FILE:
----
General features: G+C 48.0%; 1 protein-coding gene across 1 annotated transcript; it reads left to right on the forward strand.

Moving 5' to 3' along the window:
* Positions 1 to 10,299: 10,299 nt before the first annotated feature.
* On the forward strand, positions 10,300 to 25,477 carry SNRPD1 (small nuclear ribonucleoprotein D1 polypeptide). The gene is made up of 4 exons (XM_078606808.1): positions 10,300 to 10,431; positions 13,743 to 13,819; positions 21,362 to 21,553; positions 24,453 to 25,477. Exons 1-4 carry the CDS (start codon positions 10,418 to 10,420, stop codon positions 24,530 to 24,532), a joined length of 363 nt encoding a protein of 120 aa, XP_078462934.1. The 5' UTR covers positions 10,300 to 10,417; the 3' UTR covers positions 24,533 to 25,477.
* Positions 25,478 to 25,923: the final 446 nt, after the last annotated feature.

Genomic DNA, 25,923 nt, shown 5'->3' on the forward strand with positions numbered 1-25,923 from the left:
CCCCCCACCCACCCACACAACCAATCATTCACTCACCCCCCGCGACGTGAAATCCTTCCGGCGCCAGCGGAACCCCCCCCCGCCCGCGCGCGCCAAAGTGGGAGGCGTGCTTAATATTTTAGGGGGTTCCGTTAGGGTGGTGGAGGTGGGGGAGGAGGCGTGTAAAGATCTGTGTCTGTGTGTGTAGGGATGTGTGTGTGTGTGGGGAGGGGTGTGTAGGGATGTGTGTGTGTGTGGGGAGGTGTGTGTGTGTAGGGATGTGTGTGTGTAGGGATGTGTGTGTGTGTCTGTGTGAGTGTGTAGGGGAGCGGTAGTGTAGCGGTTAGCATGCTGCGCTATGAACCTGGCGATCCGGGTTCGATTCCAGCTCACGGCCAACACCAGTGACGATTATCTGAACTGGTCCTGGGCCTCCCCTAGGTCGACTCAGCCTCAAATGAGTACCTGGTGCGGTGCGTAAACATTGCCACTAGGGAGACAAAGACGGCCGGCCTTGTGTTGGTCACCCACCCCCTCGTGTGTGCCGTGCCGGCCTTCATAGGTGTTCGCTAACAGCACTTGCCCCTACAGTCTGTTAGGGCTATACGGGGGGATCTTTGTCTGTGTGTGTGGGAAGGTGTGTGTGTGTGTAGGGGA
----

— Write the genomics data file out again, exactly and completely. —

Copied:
General features: G+C 48.0%; 1 protein-coding gene across 1 annotated transcript; it reads left to right on the forward strand.

Moving 5' to 3' along the window:
* Positions 1 to 10,299: 10,299 nt before the first annotated feature.
* On the forward strand, positions 10,300 to 25,477 carry SNRPD1 (small nuclear ribonucleoprotein D1 polypeptide). The gene is made up of 4 exons (XM_078606808.1): positions 10,300 to 10,431; positions 13,743 to 13,819; positions 21,362 to 21,553; positions 24,453 to 25,477. Exons 1-4 carry the CDS (start codon positions 10,418 to 10,420, stop codon positions 24,530 to 24,532), a joined length of 363 nt encoding a protein of 120 aa, XP_078462934.1. The 5' UTR covers positions 10,300 to 10,417; the 3' UTR covers positions 24,533 to 25,477.
* Positions 25,478 to 25,923: the final 446 nt, after the last annotated feature.

Genomic DNA, 25,923 nt, shown 5'->3' on the forward strand with positions numbered 1-25,923 from the left:
CCCCCCACCCACCCACACAACCAATCATTCACTCACCCCCCGCGACGTGAAATCCTTCCGGCGCCAGCGGAACCCCCCCCCGCCCGCGCGCGCCAAAGTGGGAGGCGTGCTTAATATTTTAGGGGGTTCCGTTAGGGTGGTGGAGGTGGGGGAGGAGGCGTGTAAAGATCTGTGTCTGTGTGTGTAGGGATGTGTGTGTGTGTGGGGAGGGGTGTGTAGGGATGTGTGTGTGTGTGGGGAGGTGTGTGTGTGTAGGGATGTGTGTGTGTAGGGATGTGTGTGTGTGTCTGTGTGAGTGTGTAGGGGAGCGGTAGTGTAGCGGTTAGCATGCTGCGCTATGAACCTGGCGATCCGGGTTCGATTCCAGCTCACGGCCAACACCAGTGACGATTATCTGAACTGGTCCTGGGCCTCCCCTAGGTCGACTCAGCCTCAAATGAGTACCTGGTGCGGTGCGTAAACATTGCCACTAGGGAGACAAAGACGGCCGGCCTTGTGTTGGTCACCCACCCCCTCGTGTGTGCCGTGCCGGCCTTCATAGGTGTTCGCTAACAGCACTTGCCCCTACAGTCTGTTAGGGCTATACGGGGGGATCTTTGTCTGTGTGTGTGGGAAGGTGTGTGTGTGTGTAGGGGA